Strings passed as references if accessed like an array
#1✎ 188212Me21Syntax HighlighterReceived for creating the code syntax highlighter on SBSNight PersonI like the quiet night and sleep late.Express YourselfDEF EXAMPLE ARG$
EDIT: All strings are passed as references. Have fun. (You can still use the STRING$=STRING$+"" (or STRING$*1) trick to get around this)
#3✎ 90HackTheWorldsSecond YearMy account is over 2 years oldWebsiteSummer 2016 Contest ParticipantI participated in the SmileBASIC Source Summer 2016 Contest!Programming ContestReadingI like to read books!HobbiesYou can use PUSH and POP on strings as well so I think strings just act like arrays in SmileBASIC. I can see where there might be a problem but this also sounds kinda useful if you ask me. The real problem is that there is no almost no type checking with DEF, which means you can put a string into array parameter or an array into a string parameter.
#4✎ 188212Me21Syntax HighlighterReceived for creating the code syntax highlighter on SBSNight PersonI like the quiet night and sleep late.Express YourselfI don't really see the lack of type checking to be a problem, since it would just cause an unnecessary error. I suppose it could catch a few typos, but it would also break many programs where people have tried to use the minimum amount of characters or something.
#5✎ 90HackTheWorldsSecond YearMy account is over 2 years oldWebsiteSummer 2016 Contest ParticipantI participated in the SmileBASIC Source Summer 2016 Contest!Programming ContestReadingI like to read books!HobbiesIf you were to write an DEF that expected an array as a parameter, why would you ever want a string to be passed in? It would just cause an error somewhere in the DEF. That's why there should some type checking with DEF functions. If you specify two strings for the coordinates in a GPSET command, it throws a type mismatch error because GPSET can't work with two strings. That's what should happen with DEF in my opinion. You define the parameters and a call to that function simply won't work unless the arguments match the parameter types.
#6✎ 188212Me21Syntax HighlighterReceived for creating the code syntax highlighter on SBSNight PersonI like the quiet night and sleep late.Express YourselfWhat about arrays and string arrays
DEF EXAMPLE ARRAY$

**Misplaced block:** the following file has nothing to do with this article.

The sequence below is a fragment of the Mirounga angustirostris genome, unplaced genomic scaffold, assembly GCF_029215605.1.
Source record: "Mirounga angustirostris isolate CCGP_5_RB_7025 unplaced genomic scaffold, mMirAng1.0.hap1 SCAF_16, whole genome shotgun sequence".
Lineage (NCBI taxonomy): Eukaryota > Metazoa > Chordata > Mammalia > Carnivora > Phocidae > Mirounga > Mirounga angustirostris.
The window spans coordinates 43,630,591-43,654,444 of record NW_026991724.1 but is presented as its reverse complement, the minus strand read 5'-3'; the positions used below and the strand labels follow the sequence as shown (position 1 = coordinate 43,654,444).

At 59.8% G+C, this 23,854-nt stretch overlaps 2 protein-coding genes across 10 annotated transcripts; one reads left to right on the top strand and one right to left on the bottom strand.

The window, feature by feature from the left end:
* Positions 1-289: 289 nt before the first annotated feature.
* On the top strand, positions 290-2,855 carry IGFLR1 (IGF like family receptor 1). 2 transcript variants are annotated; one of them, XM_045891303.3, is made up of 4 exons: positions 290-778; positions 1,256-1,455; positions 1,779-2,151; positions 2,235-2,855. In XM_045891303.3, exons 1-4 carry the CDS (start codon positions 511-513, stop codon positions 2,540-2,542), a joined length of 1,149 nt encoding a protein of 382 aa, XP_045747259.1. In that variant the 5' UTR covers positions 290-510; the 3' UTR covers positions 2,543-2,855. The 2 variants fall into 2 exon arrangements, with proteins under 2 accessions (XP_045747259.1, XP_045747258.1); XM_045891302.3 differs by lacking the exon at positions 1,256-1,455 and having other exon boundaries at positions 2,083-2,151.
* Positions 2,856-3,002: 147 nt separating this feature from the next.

DEF EXAMPLE STRING$
DEF EXAMPLE NUMBER
DEF EXAMPLE ARRAY
and what if you wanted to accept multiple variable types?
DEF CPRINT COLOR%,VARIABLE
#7✎ 1130snail_Power UserQSP Contest 1 Contest ParticipantI participated in the first SmileBASIC Source QSP Contest!HelperReceived for being very helpful around SmileBASIC SourceAchievementsAmazing ContributorSomeone thinks I'm an awesome person who has done so much for the community!AchievementsStrings behave as linear arrays when used in such contexts so this is generally normal behavior. HOWEVER, I've noticed that strings are by-reference when accessed as arrays (this includes stack instructions PUSH etc.) and by-value when otherwise. At least, this appears to be the case to me.
DEF TEST I$
A$ isn't mutated at all. It's still "B". And yet:
DEF TEST I$
A$ becomes "A" this time. This behavior is inconsistent and the only reason I can think of why is that string operators instantiate a new string in the heap (immutable strings like basically everything else) and array operations manipulate the memory in-place. In the first case I$ becomes a local reference which is destroyed when the scope exits.
#8✎ 477SquareFingersIt's not inconsistent, once you take in all the implications of a string variable containing a reference to a string value. Imagine you didn't use a parameter, instead you assumed that the incoming string was always in the global variable A$. Then,
DEF TEST I$
Now, I$ contains a reference to the same thing A$ refers to. If you manipulate the thing referred to by I$, then you manipulate the thing referred to by A$, because they refer to the same thing. If you make a new string, and its reference is put into I$... you're not changing the fact that A$ refers to what it refers to.